2. The second difference is that sales reps perform their jobs by themselves, whereas managers perform their job with others. Some of the best salespeople are described as lone wolves because they are interested only in themselves and their own success. They do produce an excellent volume of profitable business. But not one of them will ever be a manager because they totally fail to understand the meaning of teamwork.
3. The third difference is functional. The manager must develop his player into a team. He must see to it that his team members like their fellow workers, respect and look up to their supervisors, and are comfortable with them us people. The sales rep is just an individual with a specific job to do, and can do that job without being part of a team. It is the responsibility of the manager to build a team and to get his salespeople to react as members of a team rather than as individuals working alone.
4. A fourth and vital distinction between the sales rep and the field sales manager is the fact that unlike the salesperson, the manager is a part of management. The manager now represents management, and so can no longer make fun of or run down company policies and objectives. Instead, the manager must be able to explain, sell, and implement these policies.
5. The contrast between the sales rep and the field sales manager is accentuated by the fact that the field sales manager has a great many more – and diverse – responsibilities (developing people, recruiting new sales reps, running a branch office, seeing key accounts, handling records, conducting correspondence, and perhaps working with other departments such as advertising, engineering, and credit). The field sales manager must know how to organize the work load and use time effectively to a greater extent than is required of the sales rep.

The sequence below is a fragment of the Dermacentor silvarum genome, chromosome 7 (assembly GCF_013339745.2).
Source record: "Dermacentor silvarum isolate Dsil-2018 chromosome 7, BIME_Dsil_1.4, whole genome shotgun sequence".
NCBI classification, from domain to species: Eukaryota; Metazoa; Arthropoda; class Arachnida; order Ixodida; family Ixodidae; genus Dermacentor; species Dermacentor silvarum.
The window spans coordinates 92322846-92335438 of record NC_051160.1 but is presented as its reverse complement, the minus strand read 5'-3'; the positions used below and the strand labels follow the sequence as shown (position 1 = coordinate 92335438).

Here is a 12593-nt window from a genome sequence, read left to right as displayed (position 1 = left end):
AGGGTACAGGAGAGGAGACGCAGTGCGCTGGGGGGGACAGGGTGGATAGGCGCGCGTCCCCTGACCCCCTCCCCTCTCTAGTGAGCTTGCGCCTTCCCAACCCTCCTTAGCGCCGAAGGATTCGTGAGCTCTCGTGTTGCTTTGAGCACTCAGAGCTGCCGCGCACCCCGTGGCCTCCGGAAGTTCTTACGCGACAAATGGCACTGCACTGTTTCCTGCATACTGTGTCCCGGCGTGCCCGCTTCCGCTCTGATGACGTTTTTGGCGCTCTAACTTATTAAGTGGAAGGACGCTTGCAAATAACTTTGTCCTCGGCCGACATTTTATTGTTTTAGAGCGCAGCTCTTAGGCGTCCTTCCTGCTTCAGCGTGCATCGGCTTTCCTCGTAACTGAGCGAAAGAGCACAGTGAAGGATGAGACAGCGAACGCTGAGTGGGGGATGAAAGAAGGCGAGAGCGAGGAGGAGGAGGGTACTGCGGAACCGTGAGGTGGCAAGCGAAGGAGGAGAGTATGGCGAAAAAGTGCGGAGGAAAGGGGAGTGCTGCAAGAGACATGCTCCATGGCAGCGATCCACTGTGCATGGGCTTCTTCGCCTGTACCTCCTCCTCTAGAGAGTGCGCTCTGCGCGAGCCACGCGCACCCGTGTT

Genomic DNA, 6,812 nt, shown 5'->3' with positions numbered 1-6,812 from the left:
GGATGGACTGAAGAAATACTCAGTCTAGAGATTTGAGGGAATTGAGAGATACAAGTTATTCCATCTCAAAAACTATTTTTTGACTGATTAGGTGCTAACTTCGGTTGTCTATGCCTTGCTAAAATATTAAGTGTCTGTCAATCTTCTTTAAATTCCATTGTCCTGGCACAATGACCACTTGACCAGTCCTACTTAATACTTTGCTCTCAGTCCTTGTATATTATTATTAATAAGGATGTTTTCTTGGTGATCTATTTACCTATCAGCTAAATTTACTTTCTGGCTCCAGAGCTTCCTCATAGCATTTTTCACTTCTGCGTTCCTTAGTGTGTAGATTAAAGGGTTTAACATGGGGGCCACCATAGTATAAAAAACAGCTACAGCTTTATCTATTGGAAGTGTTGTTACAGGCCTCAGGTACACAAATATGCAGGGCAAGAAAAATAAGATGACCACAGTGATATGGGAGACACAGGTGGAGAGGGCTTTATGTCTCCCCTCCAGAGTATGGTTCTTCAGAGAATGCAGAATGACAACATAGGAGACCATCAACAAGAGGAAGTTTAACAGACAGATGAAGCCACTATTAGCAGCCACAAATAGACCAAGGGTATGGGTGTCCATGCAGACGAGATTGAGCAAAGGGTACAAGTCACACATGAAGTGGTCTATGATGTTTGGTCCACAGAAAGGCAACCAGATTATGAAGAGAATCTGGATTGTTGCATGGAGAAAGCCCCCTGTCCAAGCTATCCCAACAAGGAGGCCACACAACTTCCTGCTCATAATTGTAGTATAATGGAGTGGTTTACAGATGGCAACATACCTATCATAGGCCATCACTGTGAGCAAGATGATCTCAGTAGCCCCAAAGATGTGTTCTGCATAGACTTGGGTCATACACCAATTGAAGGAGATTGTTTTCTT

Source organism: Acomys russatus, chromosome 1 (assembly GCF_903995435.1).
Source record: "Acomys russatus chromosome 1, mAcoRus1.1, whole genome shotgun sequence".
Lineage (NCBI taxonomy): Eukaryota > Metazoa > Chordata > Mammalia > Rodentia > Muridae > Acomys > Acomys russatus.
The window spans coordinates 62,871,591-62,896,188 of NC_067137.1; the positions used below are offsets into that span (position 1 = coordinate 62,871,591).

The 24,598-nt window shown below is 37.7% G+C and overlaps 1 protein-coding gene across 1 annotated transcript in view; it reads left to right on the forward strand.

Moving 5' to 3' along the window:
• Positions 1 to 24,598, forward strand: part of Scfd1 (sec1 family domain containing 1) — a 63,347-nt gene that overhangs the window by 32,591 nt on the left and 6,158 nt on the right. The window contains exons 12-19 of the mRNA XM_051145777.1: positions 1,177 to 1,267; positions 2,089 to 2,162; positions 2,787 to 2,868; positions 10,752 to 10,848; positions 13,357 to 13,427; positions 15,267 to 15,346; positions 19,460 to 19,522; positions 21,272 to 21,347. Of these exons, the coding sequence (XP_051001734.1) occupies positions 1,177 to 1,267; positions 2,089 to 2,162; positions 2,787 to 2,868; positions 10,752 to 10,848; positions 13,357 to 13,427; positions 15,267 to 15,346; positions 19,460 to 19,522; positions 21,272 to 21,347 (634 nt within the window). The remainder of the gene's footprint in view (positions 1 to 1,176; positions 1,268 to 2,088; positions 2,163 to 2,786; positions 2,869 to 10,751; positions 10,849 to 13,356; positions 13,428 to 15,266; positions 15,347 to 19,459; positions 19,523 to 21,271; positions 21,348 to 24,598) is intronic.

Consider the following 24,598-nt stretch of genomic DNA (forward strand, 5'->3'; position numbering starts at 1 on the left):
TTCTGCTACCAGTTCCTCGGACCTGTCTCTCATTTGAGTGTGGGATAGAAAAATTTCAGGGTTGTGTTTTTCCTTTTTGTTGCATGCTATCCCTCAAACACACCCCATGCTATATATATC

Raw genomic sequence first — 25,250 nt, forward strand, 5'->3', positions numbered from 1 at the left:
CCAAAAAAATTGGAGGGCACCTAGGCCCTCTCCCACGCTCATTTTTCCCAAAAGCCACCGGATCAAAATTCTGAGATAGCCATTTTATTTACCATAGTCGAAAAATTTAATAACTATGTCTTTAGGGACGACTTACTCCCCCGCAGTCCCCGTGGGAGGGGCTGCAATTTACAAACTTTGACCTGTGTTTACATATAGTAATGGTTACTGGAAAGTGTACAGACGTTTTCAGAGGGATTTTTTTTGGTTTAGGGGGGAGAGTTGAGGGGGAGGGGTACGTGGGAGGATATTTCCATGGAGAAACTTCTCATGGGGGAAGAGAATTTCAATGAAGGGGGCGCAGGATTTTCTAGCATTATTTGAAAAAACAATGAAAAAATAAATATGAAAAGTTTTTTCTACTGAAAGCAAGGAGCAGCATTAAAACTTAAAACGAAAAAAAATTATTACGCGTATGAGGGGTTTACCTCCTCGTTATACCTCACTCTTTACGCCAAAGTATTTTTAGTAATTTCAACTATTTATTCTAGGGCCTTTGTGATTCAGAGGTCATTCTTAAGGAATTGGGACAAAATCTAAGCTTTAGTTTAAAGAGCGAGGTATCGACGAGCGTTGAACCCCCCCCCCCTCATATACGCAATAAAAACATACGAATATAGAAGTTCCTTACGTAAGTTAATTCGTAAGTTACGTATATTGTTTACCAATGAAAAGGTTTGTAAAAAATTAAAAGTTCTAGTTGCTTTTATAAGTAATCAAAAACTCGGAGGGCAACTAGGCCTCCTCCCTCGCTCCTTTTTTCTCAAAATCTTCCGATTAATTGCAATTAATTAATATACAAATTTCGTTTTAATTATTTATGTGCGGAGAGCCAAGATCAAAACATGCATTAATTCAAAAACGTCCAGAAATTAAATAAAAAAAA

These then are critical differences between the sales rep and the field sales manager. They demand of the person who moves from the sales force to the first echelon of sales management an entirely new approach to the job and its responsibilities.
To understand the unique problem of sales management as distinct from those of selling, it helps to consider some of the attempts that have been made to define and describe «good management». Among these are the following:
· Good management is the capacity to get people of ordinary ability to perform in an extraordinary manner.
· A good manager is one who can get more work and better performance out of subordinates and get this willingly.
· A manager is one who gets things done through other or with others.
The components of the cycle of management are:
1. Planning involves three steps. The first step is to set objectives. The second step is to determine how to reach those objectives. The third step is to decide when the job should be completed. It is actually a relief to have completed such a plan. Planning is a normal function of an orderly mind.
2. Act in accordance with the plan at the appropriate time. While there are, of course, situations where a plan must be discarded, ordinarily the interview will be far more effective if it has been carefully planned and executed as planned. The same is true of plans for the development of individual sales reps, for the improvement of sales of a certain product line, or for the sale of products to a particular class of trade.
3. Sit back and take a good look at what manager has done. In other words, manager makes a thorough evaluation of his performance.